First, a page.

The caller ID reads "Chattanooga Police," and I think, "I don't have time for this." My daughter Ali is on the way over with friends to watch the Vandy basketball game; I need to finish boiling shrimp and spreading out newspaper on the table. "He needs to handle this on his own," I'm thinking. "He's in college now."
Then it occurs to me: The police are calling my house on a Saturday afternoon.
I take a deep breath and answer. A man asks, in a hesitant monotone, if I am Mrs. Patterson. It's then that I begin a mental slide through a long tunnel, moving away from my kitchen into quiet darkness.
The man is a detective from the Chattanooga Police Department, and he has found my son Cameron hanging in his dorm room. I ask him if Cam is OK. The detective replies, "No, ma'am. He's dead."
The sounds in the tunnel pound me like bullets. I hear myself yelling at the so-called "detective" for playing a practical joke, shouting that he is sick, that this is not funny. I explain that he has the wrong person and that Cam would never take his own life. I tell the detective that Cam loves living and is attending a hunter's safety course this very morning. I tell him that Cam has plans to get married. The detective says nothing. He waits for me to breathe. He waits for my wailing to subside. He waits for me to stop gagging. He just waits.
His waiting confirms that this is not a joke. He is not telling me lies, and he will be waiting on the other end of the line until I am ready to talk to him. I slide to the floor, my wailing transforming into moaning, and through the slits of my eyes, I see my daughter running toward me. "No, no, no, my brother is not dead!" she screams.
I want to catch hold of her, but I cannot pull myself up from the floor. I stare at the wooden planks. I'm falling faster through the tunnel; the world recedes to a tiny circle of light. My stomach is moving up my throat, and the remnants of lunch follow, running into the cracks between planks.
Someone picks me up and holds me to her as I wail. I don't fight her, even though she is a stranger, a parent whose daughter is here to watch the game. I don't care that she can see me screaming at the ceiling, declaring war on the God of my childhood. Where is the Creator who was supposed to be protecting my son? I cry. Where is the God who cares for me?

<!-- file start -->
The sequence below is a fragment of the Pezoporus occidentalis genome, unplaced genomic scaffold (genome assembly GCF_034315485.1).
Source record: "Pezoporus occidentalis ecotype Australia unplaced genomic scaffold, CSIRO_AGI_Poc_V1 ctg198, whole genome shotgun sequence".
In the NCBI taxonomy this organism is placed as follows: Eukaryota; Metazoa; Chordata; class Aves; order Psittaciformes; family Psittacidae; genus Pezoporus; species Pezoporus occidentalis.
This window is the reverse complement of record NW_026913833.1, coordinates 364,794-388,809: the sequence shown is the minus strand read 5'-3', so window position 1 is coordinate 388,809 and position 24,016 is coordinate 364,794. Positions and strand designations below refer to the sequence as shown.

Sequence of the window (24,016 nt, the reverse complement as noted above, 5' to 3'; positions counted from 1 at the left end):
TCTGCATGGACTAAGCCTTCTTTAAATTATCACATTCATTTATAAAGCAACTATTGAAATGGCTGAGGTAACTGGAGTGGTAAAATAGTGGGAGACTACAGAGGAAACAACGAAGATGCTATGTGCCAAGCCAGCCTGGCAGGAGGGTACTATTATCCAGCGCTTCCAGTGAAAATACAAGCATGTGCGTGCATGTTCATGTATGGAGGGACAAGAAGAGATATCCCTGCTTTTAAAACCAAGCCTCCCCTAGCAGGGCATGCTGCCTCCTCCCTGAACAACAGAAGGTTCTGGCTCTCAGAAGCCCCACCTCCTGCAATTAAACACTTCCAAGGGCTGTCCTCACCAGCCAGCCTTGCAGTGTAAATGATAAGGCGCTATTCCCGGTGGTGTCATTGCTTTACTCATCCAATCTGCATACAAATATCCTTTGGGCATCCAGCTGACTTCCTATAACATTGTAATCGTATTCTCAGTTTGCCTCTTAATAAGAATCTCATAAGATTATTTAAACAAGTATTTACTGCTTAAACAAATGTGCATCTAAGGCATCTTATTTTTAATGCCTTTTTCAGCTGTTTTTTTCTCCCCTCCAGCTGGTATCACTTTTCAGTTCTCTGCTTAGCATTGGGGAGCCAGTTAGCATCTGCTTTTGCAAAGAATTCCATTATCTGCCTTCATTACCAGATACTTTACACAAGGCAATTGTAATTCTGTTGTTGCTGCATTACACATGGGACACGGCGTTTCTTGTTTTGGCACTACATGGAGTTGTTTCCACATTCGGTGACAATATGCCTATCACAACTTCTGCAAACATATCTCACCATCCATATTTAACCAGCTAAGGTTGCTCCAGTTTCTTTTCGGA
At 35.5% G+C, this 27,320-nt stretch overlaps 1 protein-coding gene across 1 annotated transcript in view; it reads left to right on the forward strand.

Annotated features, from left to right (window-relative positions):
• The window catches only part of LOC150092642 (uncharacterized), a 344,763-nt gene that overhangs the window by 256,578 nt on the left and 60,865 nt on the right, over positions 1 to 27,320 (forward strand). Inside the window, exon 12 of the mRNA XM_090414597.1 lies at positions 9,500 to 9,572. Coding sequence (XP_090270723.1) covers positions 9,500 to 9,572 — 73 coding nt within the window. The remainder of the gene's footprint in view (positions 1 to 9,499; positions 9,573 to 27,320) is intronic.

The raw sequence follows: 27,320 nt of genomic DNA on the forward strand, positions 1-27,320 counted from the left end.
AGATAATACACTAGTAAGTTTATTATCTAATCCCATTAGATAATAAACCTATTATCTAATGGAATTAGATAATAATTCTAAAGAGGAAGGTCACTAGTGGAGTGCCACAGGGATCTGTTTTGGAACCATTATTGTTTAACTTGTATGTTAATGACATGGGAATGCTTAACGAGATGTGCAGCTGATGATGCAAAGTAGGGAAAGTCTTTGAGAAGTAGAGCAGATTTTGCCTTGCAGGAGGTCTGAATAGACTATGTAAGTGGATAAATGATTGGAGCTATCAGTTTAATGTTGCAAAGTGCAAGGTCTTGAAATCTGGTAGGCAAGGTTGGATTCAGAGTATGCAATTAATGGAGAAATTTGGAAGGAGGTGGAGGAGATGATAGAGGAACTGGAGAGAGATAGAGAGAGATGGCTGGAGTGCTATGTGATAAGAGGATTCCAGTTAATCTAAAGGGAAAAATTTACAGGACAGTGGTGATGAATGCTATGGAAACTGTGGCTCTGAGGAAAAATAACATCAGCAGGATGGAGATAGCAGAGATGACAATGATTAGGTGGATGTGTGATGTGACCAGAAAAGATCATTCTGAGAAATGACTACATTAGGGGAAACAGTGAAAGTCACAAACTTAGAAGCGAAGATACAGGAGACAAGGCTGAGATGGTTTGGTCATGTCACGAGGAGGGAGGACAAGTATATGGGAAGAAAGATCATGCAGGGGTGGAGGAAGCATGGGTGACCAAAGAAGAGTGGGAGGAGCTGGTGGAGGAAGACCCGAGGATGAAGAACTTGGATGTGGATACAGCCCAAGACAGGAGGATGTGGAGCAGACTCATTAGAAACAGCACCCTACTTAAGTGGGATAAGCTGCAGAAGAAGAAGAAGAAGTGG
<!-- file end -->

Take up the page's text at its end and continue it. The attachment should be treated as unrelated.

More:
That was seven years ago, and I still weep every day for Cameron.
People will tell you that after a while, it's time to stop grieving. They will say that God has a plan you can't fathom. They will advise you to move on. A note to all mothers: I hope you never enter the tunnel I've passed through. But from the far end, I'm here to tell you this: Ignore those people. You will never finish saying goodbye to your child. And you will never be able to tidily fold his absence into any divine plan.
I try to "move on" each day by loving my daughter and allowing my husband to grieve at his own pace — that's what "grace" means to me. I've found my way back to daily living with the help of dear friends who know what it's like to lose a child. I give myself permission to be present in each moment and savor its searing loveliness. As I move through my days, and for the balance of my life, I plan to tell anyone who will listen: "You think your child would never do this. That's just what I thought."
If I could travel back to a time before I entered the tunnel, I would listen harder to Cam. I would ask his physician more about depression. I would educate myself about the risks of antidepressants for teens ... this time, before it's too late.
I didn't know then that shortly before Cam died, the FDA warned that antidepressants can sometimes induce suicidal thinking and suicide attempts in teens and young adults. I didn't know that although the benefits of medication may outweigh the risks, I should watch Cam very carefully as he began his treatment. I didn't know that I could ask the doctor for a blood test to check Cam's levels of serotonin — a key chemical contributor to depression — to help the doctor determine his dosage. And I didn't know that I could ask my pharmacist to help me track the side effects of the medication.
As a behavioral analyst, I've spent two decades helping people with mental health disabilities live healthy and productive lives. But I couldn't help my own son. One in five of our children suffers from mental illness. Please learn all you can about this disease and its treatment for young people, so you can help your children live long, and live well.
There are days when I wake up back in the tunnel, but now I just accept it and keep going. And eventually, I reach the opening again.